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Big Debate: Legal aid

Barristers and solicitors outside Southwark Crown Court protesting against government plans to cut fees as part of a bid to slash £220million from the legal aid budget by 2018/19. Picture: Stefan Rousseau Barristers and solicitors outside Southwark Crown Court protesting against government plans to cut fees as part of a bid to slash £220million from the legal aid budget by 2018/19. Picture: Stefan Rousseau

Wednesday, July 2, 2014
11:51 AM

The ongoing dispute between lawyers and the government over changes to legal aid, the provision offered to people who would otherwise be unable to afford advice or representation, continues to raise questions about our legal system and ideas of justice and equal rights before the law.

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George Woodhead, civil barrister and director of The Legal AideGeorge Woodhead, civil barrister and director of The Legal Aide

This week, civil barrister George Woodhead, Director of The Legal Aide, a legal training company run by barristers teaching people how to successfully represent themselves in court, and Justice Minister Shailesh Vara MP discuss whether the changes will help or hurt the British justice system.

George Woodhead

Civil Barrister, Director of The Legal Aide

Justice Minister Shailesh Vara MPJustice Minister Shailesh Vara MP

Access to justice is and must be a cornerstone of a truly free, fair and democratic country.

Legal reforms brought about last year have dealt a stinging sucker-punch to that, leaving many people lost in a legal wilderness of rules, jargon, and unaffordable expense.

2013 saw a hike in the small claims limit from £5,000 to £10,000 and the unashamed butchery of the legal aid budget for family cases.

A year on, the county courts are awash with people representing themselves.

Skills and knowledge that lawyers spend years studying and honing are taken up by those who cannot afford a lawyer but cannot afford to lose.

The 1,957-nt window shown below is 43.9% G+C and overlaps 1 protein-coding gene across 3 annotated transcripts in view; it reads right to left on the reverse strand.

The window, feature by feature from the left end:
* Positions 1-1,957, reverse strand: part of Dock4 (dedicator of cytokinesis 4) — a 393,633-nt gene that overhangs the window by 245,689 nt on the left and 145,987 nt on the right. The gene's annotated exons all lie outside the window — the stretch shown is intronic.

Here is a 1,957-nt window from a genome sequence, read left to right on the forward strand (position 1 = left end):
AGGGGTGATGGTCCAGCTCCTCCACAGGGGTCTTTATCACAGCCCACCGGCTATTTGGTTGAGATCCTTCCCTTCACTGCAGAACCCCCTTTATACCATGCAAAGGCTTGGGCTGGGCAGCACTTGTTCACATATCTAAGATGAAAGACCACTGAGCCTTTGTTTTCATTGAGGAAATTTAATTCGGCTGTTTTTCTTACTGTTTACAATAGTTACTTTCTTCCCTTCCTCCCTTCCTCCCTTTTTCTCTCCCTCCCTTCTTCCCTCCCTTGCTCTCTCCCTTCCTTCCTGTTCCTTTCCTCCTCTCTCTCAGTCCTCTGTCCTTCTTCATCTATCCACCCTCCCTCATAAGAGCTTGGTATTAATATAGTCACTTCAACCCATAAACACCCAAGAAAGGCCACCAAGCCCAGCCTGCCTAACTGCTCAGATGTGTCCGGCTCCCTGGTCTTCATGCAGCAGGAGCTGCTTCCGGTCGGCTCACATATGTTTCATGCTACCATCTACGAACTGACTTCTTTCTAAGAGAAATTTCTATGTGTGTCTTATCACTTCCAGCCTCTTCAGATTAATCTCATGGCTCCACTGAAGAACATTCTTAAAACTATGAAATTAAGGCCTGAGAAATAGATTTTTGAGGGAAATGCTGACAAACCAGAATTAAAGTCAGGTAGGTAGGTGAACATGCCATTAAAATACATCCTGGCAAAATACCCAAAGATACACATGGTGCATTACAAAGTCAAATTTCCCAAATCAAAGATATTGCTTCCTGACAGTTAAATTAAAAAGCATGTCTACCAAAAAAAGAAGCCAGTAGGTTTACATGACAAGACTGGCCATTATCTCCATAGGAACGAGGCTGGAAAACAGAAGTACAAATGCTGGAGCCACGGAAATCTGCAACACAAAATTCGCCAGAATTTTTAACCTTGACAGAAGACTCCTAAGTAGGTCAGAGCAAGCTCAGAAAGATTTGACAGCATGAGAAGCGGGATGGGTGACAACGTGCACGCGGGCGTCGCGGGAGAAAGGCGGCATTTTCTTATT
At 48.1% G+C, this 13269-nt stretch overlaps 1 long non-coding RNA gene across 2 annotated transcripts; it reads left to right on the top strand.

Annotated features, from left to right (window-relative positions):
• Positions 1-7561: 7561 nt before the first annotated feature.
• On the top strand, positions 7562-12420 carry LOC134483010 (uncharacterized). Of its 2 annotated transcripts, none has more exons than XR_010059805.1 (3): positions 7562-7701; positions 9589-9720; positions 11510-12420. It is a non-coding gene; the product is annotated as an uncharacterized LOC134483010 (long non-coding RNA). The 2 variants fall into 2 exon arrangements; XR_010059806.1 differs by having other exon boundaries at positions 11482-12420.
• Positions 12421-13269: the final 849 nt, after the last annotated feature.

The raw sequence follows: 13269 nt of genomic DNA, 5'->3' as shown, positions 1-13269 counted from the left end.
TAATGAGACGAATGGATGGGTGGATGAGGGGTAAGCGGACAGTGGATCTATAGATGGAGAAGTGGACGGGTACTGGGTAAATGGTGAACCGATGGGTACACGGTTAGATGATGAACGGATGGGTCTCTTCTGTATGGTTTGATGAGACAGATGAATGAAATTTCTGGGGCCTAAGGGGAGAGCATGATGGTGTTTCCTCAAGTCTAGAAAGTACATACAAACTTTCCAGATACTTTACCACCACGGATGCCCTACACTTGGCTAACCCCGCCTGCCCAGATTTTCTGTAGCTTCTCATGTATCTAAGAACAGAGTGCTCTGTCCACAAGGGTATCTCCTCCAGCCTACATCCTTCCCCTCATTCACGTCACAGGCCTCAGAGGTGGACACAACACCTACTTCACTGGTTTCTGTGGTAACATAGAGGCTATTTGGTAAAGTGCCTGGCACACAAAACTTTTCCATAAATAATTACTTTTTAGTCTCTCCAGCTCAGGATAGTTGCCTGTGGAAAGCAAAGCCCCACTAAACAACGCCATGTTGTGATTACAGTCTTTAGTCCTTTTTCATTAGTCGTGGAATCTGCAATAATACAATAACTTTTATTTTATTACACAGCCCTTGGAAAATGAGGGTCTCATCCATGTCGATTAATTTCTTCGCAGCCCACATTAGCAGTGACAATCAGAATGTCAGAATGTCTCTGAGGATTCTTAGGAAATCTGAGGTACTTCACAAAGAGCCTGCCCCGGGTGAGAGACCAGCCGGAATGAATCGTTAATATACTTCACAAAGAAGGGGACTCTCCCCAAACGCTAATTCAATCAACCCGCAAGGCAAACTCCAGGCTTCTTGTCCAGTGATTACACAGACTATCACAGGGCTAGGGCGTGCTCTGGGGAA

The consequences are worrying, for the parties, for the courts and for society at large.

In the small claims court, individuals and businesses scrum-down over sums equivalent to half their annual net income.

Court rules discourage the use of lawyers in the sense that the cost of having a lawyer can rarely be reclaimed by the winning party from the loser.

The problem is that most litigants in person are hardly likely to know the full extent of their legal rights, let alone how to pursue them.

It is certainly not the court’s job to present their case for them and simply being “right” is not enough to secure a successful, just outcome.

Legal advice charities run by volunteers can provide a valued crutch to litigants in person but their limited resources are stretched.

If the recent reforms are to stay - which they should not - then it is imperative that services for litigants in person improve. Training, educational resources and advice cannot be left to charities alone: the problem is too big and the principle of access to justice is too important.

There desperately needs to be more services for litigants in person.

If things stay as they are, we will surely witness the gradual destruction of what is considered by many to be the finest legal system in the world.

Shailesh Vara MP

Justice Minister

In recent years this country has been tackling an unprecedented financial challenge.

My department, the Ministry of Justice, was in a situation where we were paying for one of the most expensive legal aid systems in the world - costing the taxpayer around £2billion every year.

We had come to a point where the court was becoming the first option for people to solve problems, regardless of whether it was best suited to resolve the issue.

To address the spiralling cost of legal aid, we looked at the type of cases where money was available and asked ourselves whether the system had gone too far.

Should the government be expected to pay for two lawyers to help a divorcing couple argue over who gets the family car?

Or to pay for a lawyer to help a prisoner make a legal complaint about the quality of their life in jail? We believe not.

What we have done in carrying out our reforms is to make sure anyone charged with a crime or questioned by the police still has access to a legally-aided lawyer where they cannot afford one themselves.

In civil and family cases we have made sure legal aid remains available for the cases where people most need it, such as where domestic violence is involved.

The simple fact is there have always been a significant number of people who represent themselves in the courtroom – they did in around half of all private law cases in 2012.

Judges and court staff are there to help people who represent themselves in court, by explaining procedures and what may be expected of them.

Even after all our reforms are completed we expect to spend a total of around £1.5billion each year – keeping it as one of the most generous legal aid schemes in the world.

What do you think? Vote in our poll to make your voice heard, or join the debate on Twitter @NewhamRecorder

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